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McIntosh v. Royal Caribbean Cruises Ltd.

United States District Court, S.D. Florida, Miami Division

February 7, 2018

NIKKI MCINTOSH, on her own behalf and on behalf of all other similarly situated passengers scheduled to have been aboard the M/V Liberty of the Seas, Plaintiff,
v.
ROYAL CARIBBEAN CRUISES LTD., Defendant.

          ORDER GRANTING DEFENDANT'S MOTION TO DISMISS

          JAMES LAWRENCE KING, UNITED STATES DISTRICT JUDGE.

         THIS CAUSE comes before the Court upon Defendant's Motion to Dismiss Plaintiffs Complaint (DE #7). Therein, Defendant seeks an Order, pursuant to Fed.R.Civ.P. 12(b)(6), dismissing Plaintiffs Complaint arguing, among other grounds, that Plaintiffs Complaint fails to allege any injuries or damages she herself sustained, or indeed that she sustained any at all. Defendant further argues that Plaintiffs claim in Count III for intentional infliction of emotional distress fails to state a claim and should be dismissed with prejudice. This matter is fully briefed, [1] and as discussed below, the Court finds that Defendant's Motion should be granted and Plaintiffs complaint dismissed without prejudice and with leave to amend with respect to her negligence counts, and that the intentional infliction of emotional distress claim be dismissed with prejudice.

         I. Background

         This matter arises from a cancelled cruise that was set to leave the Port of Galveston in Texas on August 27, 2017, which date coincided with Hurricane Harvey's landfall along the Gulf Coast in eastern Texas. Briefly stated, Plaintiffs Complaint alleges, on her own behalf and on behalf of a class allegedly numbered in the thousands, that Defendant's decision not to cancel the subject cruise until the day it was set to sail, coupled with notices Defendant issued in the days leading up to the cruise that it was still on schedule, forced thousands of people travel to the Houston area, placing them directly in the path of the storm. Plaintiffs complaint alleges that this forced would be-passengers to endure torrential rains and dangerous hurricane conditions, and alleges these would-be passengers, now stranded in and around Houston, suffered a long list of grievous injuries ranging from being injured on about their bodily extremities, to "temporary and/or permanent physical disability, " to "mental and emotional anguish" and "feelings of economic insecurity." Plaintiffs complaint alleges that these injuries were all caused by Defendant's failure to cancel the trip sooner, failure to warn of the dangers of traveling to a hurricane zone during an impending hurricane, and failure to promulgate refund policies aimed at ensuring the safety of passengers. Plaintiff further alleges that these actions were so outrageous as to amount to an intentional infliction of emotional distress.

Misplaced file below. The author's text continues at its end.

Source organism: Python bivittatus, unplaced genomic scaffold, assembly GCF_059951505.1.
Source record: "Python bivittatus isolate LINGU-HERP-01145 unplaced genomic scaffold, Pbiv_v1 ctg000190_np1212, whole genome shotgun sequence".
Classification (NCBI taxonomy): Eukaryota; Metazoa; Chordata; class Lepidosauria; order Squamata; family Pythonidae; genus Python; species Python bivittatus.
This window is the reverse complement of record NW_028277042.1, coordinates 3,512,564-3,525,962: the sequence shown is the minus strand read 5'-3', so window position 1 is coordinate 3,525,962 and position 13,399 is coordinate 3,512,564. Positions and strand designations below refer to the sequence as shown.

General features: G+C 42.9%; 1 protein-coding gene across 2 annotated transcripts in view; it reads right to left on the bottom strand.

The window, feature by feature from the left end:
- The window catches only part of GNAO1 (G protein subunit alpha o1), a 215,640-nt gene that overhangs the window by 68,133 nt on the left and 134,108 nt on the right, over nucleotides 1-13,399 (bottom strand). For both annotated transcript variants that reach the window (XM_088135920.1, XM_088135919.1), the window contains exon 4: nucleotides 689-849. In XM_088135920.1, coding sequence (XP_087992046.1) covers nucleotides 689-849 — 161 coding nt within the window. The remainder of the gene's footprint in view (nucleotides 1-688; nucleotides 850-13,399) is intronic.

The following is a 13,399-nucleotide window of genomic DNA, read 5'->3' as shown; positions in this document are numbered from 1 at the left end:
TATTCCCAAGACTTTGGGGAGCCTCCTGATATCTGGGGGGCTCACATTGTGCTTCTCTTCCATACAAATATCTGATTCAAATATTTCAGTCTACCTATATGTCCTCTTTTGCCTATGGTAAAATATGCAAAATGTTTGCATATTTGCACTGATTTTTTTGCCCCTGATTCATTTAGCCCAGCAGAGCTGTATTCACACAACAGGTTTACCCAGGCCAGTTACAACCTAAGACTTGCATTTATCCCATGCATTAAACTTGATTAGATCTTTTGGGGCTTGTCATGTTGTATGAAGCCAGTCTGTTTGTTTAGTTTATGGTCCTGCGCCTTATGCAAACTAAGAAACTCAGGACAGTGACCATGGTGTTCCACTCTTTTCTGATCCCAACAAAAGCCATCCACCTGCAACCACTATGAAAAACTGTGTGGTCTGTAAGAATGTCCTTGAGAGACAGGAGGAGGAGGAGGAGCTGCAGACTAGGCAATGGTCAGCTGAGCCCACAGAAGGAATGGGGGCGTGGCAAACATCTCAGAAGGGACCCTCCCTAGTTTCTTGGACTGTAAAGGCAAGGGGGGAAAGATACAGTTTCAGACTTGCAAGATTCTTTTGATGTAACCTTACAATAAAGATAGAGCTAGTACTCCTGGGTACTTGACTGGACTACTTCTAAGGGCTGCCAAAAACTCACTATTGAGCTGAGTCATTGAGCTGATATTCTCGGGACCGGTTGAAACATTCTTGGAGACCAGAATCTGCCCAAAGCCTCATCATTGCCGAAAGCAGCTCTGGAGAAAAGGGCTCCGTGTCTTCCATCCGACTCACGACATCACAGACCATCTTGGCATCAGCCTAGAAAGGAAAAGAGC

Defendant argues in its Motion to Dismiss that this action cannot be maintained as a class action based upon a class action waiver contained within the ticket contract. More fundamentally, however, Defendant argues that the complaint must be dismissed because, as pled, Plaintiff herself does not allege that she sustained any injuries, what they were, how she was injured, or that she even travelled to the Houston area herself like the class of people she hopes to represent. Moreover, Defendant argues that Plaintiffs claim for intentional infliction of emotional distress fails to state a claim, as Defendant's alleged actions and inactions were not sufficiently outrageous to maintain such a claim.

         II. Legal Standard

         To survive a Rule 12(b)(6) motion to dismiss, a complaint must include "enough facts to state a claim to relief that is plausible on its face, " Bell Ail. Corp. v. Twombly, 550 U.S. 544, 570 (2007). "A claim has facial plausibility when the plaintiff pleads factual content that allows the court to draw the reasonable inference that the defendant is liable for the misconduct alleged." Ashcroft v. Iqbal, 556 U.S. 662, 663 (2009). Allegations absent supporting facts are not entitled to this presumption of veracity. Id. at 681.